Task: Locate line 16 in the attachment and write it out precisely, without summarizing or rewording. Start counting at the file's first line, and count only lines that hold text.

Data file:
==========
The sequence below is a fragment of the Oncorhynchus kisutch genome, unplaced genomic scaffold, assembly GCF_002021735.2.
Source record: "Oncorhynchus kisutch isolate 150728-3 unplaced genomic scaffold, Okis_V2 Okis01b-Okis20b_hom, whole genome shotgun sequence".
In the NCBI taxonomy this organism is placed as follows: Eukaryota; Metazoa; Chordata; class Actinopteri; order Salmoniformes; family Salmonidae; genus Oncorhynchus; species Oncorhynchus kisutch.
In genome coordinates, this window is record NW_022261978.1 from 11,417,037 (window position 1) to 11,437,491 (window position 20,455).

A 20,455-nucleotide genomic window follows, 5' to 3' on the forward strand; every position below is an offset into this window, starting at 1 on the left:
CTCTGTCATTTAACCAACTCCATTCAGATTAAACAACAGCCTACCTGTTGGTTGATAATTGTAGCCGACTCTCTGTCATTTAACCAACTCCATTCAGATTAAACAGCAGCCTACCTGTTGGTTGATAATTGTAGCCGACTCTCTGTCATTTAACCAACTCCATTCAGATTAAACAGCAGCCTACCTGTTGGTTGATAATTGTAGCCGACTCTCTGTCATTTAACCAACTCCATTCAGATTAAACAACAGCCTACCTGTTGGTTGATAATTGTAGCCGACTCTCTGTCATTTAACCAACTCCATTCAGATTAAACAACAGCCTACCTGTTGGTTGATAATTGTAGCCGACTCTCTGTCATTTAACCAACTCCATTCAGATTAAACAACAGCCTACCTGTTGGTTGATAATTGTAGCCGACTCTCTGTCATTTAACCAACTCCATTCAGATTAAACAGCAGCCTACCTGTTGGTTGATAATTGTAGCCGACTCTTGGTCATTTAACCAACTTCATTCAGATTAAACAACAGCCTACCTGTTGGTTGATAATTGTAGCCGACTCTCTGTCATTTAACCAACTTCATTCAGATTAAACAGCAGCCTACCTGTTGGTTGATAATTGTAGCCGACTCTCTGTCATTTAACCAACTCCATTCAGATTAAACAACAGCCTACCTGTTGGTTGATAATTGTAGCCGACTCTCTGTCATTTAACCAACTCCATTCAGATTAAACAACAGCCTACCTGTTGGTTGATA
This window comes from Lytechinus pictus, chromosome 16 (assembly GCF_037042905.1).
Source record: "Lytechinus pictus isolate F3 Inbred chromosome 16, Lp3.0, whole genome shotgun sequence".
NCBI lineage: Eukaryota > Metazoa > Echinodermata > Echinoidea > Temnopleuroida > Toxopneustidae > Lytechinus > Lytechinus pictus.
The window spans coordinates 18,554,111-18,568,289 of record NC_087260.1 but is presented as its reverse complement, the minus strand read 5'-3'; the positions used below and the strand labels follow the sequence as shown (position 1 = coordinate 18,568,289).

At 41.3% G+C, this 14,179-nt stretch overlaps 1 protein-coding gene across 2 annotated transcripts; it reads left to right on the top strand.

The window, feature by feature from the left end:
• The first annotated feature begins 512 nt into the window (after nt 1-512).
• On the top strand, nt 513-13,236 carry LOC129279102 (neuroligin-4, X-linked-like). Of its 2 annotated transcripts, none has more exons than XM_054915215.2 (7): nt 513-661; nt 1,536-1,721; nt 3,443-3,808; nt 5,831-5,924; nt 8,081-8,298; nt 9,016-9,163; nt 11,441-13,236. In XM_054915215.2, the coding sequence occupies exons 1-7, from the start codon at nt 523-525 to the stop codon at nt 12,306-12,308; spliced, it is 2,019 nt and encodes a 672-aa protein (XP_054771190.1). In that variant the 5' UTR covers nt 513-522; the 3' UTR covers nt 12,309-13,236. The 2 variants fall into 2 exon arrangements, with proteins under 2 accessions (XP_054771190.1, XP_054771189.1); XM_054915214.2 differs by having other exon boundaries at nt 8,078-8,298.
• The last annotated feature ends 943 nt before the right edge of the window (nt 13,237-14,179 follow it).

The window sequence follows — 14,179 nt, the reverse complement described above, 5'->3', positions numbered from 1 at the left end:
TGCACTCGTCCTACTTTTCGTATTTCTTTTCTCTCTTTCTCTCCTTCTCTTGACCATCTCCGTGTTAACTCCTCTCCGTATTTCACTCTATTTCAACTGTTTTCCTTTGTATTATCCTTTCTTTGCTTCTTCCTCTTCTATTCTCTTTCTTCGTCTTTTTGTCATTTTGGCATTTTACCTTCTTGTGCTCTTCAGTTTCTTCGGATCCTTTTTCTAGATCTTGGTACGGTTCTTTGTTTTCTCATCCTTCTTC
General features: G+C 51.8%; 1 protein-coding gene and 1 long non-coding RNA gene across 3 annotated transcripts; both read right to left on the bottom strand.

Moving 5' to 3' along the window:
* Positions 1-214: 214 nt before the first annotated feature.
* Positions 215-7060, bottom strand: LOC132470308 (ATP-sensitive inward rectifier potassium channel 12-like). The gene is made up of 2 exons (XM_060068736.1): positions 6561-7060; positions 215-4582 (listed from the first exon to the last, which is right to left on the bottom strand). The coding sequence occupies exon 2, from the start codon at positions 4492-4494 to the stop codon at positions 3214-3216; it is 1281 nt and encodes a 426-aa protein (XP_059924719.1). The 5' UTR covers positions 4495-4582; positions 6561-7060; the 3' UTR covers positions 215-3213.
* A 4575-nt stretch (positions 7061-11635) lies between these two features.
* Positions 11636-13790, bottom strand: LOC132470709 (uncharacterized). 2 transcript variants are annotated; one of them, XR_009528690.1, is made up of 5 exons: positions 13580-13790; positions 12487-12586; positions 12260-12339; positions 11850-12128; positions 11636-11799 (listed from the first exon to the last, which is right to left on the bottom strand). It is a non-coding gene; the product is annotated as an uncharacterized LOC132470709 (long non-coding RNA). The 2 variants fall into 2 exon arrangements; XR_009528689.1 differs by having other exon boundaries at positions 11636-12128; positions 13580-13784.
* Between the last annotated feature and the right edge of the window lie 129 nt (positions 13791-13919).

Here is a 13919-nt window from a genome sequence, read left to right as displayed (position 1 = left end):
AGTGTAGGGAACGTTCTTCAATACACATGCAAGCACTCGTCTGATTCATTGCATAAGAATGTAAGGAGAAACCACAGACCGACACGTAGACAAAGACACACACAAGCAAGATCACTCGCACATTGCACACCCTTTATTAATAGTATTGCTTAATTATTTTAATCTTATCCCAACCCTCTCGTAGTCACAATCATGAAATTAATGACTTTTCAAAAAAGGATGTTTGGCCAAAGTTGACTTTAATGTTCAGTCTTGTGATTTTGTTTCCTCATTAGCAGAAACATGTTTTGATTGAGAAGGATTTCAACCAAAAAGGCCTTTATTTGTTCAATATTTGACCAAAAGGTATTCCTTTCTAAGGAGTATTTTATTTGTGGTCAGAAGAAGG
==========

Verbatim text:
The window sequence follows — 14,179 nt, the reverse complement described above, 5'->3', positions numbered from 1 at the left end: